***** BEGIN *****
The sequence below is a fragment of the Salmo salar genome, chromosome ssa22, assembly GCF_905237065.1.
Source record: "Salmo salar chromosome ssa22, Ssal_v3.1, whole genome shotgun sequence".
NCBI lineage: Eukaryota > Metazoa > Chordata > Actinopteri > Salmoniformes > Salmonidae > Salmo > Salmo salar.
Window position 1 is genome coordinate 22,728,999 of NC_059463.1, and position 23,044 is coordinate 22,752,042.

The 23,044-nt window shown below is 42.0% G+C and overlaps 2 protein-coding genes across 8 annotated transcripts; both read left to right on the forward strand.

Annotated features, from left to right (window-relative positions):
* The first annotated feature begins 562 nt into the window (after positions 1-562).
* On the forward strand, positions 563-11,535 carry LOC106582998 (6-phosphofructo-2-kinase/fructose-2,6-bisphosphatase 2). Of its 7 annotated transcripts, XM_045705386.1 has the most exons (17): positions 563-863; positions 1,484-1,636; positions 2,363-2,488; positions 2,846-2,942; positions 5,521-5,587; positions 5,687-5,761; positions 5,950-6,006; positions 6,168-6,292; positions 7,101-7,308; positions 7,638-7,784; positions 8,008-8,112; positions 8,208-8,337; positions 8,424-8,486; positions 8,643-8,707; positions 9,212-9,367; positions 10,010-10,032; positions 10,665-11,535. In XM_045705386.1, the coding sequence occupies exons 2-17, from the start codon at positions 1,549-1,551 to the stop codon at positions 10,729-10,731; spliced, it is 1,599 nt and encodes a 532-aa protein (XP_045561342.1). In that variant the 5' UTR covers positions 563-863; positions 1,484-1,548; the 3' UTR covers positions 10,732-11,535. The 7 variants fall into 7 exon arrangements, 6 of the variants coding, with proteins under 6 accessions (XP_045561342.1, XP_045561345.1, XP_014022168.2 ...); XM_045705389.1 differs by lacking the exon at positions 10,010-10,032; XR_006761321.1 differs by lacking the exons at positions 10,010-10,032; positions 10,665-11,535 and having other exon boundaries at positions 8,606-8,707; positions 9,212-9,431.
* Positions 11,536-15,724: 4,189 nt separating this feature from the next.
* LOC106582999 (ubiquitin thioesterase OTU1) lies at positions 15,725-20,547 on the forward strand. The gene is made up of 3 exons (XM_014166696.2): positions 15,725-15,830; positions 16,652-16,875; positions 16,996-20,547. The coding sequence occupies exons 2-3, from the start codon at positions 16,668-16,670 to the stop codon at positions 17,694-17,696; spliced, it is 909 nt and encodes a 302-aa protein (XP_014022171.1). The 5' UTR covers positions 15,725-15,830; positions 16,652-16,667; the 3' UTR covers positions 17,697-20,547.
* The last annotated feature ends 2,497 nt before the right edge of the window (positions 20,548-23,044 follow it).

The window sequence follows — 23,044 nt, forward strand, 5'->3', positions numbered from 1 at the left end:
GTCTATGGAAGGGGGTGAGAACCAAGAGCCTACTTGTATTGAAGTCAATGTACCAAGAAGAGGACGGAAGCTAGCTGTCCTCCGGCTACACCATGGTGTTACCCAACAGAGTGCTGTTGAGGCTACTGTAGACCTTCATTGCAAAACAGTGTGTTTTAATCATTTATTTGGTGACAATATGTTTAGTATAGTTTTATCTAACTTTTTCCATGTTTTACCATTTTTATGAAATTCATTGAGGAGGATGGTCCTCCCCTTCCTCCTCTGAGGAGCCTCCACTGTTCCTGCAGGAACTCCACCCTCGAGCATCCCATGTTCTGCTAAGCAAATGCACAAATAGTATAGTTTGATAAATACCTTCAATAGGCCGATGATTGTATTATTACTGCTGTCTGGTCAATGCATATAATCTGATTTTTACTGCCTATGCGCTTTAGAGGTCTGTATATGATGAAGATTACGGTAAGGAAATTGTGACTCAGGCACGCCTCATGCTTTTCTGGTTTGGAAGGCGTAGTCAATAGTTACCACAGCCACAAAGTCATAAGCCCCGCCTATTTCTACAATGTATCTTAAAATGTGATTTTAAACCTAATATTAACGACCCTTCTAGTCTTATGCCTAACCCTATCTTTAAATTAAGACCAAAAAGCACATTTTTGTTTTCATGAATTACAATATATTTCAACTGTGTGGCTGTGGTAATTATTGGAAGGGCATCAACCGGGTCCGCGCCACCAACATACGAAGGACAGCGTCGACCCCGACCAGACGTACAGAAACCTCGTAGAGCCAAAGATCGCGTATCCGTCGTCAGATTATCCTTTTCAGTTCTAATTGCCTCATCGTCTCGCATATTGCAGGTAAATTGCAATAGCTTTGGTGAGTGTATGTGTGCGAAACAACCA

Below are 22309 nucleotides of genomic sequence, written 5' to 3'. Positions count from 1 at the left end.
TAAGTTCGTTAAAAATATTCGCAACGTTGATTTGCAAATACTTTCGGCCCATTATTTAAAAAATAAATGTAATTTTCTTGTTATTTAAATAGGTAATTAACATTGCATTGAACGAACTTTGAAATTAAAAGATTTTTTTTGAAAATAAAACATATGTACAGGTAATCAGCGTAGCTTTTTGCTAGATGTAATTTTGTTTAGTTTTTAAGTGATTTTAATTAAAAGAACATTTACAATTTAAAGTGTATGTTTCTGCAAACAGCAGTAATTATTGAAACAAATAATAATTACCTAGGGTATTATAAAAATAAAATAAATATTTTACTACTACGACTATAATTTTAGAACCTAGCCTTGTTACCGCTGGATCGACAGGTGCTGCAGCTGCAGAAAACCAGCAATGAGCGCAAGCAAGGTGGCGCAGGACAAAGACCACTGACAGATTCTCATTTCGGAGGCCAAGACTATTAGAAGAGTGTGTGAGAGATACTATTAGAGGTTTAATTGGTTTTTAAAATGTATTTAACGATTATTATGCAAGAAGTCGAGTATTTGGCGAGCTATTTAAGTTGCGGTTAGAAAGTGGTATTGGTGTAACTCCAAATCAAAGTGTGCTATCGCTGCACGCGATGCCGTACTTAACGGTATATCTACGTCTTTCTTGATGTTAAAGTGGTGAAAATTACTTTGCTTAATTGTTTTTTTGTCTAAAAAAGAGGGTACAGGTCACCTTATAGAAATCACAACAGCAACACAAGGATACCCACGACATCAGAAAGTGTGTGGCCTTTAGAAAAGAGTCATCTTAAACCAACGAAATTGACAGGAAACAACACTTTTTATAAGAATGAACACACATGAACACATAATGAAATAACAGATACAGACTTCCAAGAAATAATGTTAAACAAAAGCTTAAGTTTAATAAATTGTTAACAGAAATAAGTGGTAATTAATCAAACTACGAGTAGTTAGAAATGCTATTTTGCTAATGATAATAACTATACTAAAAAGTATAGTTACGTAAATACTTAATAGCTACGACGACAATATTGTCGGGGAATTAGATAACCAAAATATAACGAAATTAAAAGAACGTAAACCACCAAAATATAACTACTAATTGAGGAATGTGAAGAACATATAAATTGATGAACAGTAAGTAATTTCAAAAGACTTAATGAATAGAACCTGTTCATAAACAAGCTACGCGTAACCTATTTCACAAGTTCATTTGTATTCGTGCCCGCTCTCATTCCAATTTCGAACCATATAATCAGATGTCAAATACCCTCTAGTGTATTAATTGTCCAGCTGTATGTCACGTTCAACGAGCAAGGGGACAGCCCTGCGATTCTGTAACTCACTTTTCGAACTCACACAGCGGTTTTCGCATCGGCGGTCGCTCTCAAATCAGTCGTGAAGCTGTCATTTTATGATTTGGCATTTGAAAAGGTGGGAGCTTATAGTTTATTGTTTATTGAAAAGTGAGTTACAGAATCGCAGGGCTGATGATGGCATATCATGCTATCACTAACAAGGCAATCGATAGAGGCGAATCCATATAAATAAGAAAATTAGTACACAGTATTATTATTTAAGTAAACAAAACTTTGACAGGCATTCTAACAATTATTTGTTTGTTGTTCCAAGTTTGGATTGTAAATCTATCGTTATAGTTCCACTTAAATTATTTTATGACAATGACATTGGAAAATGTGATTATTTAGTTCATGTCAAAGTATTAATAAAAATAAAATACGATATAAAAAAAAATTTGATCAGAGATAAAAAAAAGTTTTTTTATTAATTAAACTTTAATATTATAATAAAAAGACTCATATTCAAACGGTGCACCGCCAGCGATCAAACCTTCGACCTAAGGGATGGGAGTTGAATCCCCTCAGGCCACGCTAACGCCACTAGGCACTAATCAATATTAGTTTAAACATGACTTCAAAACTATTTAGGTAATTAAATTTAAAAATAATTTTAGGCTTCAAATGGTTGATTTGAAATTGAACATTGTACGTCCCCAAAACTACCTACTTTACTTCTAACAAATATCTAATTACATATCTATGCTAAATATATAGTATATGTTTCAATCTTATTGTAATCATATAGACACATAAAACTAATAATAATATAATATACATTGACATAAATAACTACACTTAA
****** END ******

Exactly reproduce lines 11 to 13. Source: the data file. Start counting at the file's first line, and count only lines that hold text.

* The last annotated feature ends 2,497 nt before the right edge of the window (positions 20,548-23,044 follow it).

The window sequence follows — 23,044 nt, forward strand, 5'->3', positions numbered from 1 at the left end:
GTCTATGGAAGGGGGTGAGAACCAAGAGCCTACTTGTATTGAAGTCAATGTACCAAGAAGAGGACGGAAGCTAGCTGTCCTCCGGCTACACCATGGTGTTACCCAACAGAGTGCTGTTGAGGCTACTGTAGACCTTCATTGCAAAACAGTGTGTTTTAATCATTTATTTGGTGACAATATGTTTAGTATAGTTTTATCTAACTTTTTCCATGTTTTACCATTTTTATGAAATTCATTGAGGAGGATGGTCCTCCCCTTCCTCCTCTGAGGAGCCTCCACTGTTCCTGCAGGAACTCCACCCTCGAGCATCCCATGTTCTGCTAAGCAAATGCACAAATAGTATAGTTTGATAAATACCTTCAATAGGCCGATGATTGTATTATTACTGCTGTCTGGTCAATGCATATAATCTGATTTTTACTGCCTATGCGCTTTAGAGGTCTGTATATGATGAAGATTACGGTAAGGAAATTGTGACTCAGGCACGCCTCATGCTTTTCTGGTTTGGAAGGCGTAGTCAATAGTTACCACAGCCACAAAGTCATAAGCCCCGCCTATTTCTACAATGTATCTTAAAATGTGATTTTAAACCTAATATTAACGACCCTTCTAGTCTTATGCCTAACCCTATCTTTAAATTAAGACCAAAAAGCACATTTTTGTTTTCATGAATTACAATATATTTCAACTGTGTGGCTGTGGTAATTATTGGAAGGGCATCAACCGGGTCCGCGCCACCAACATACGAAGGACAGCGTCGACCCCGACCAGACGTACAGAAACCTCGTAGAGCCAAAGATCGCGTATCCGTCGTCAGATTATCCTTTTCAGTTCTAATTGCCTCATCGTCTCGCATATTGCAGGTAAATTGCAATAGCTTTGGTGAGTGTATGTGTGCGAAACAACCA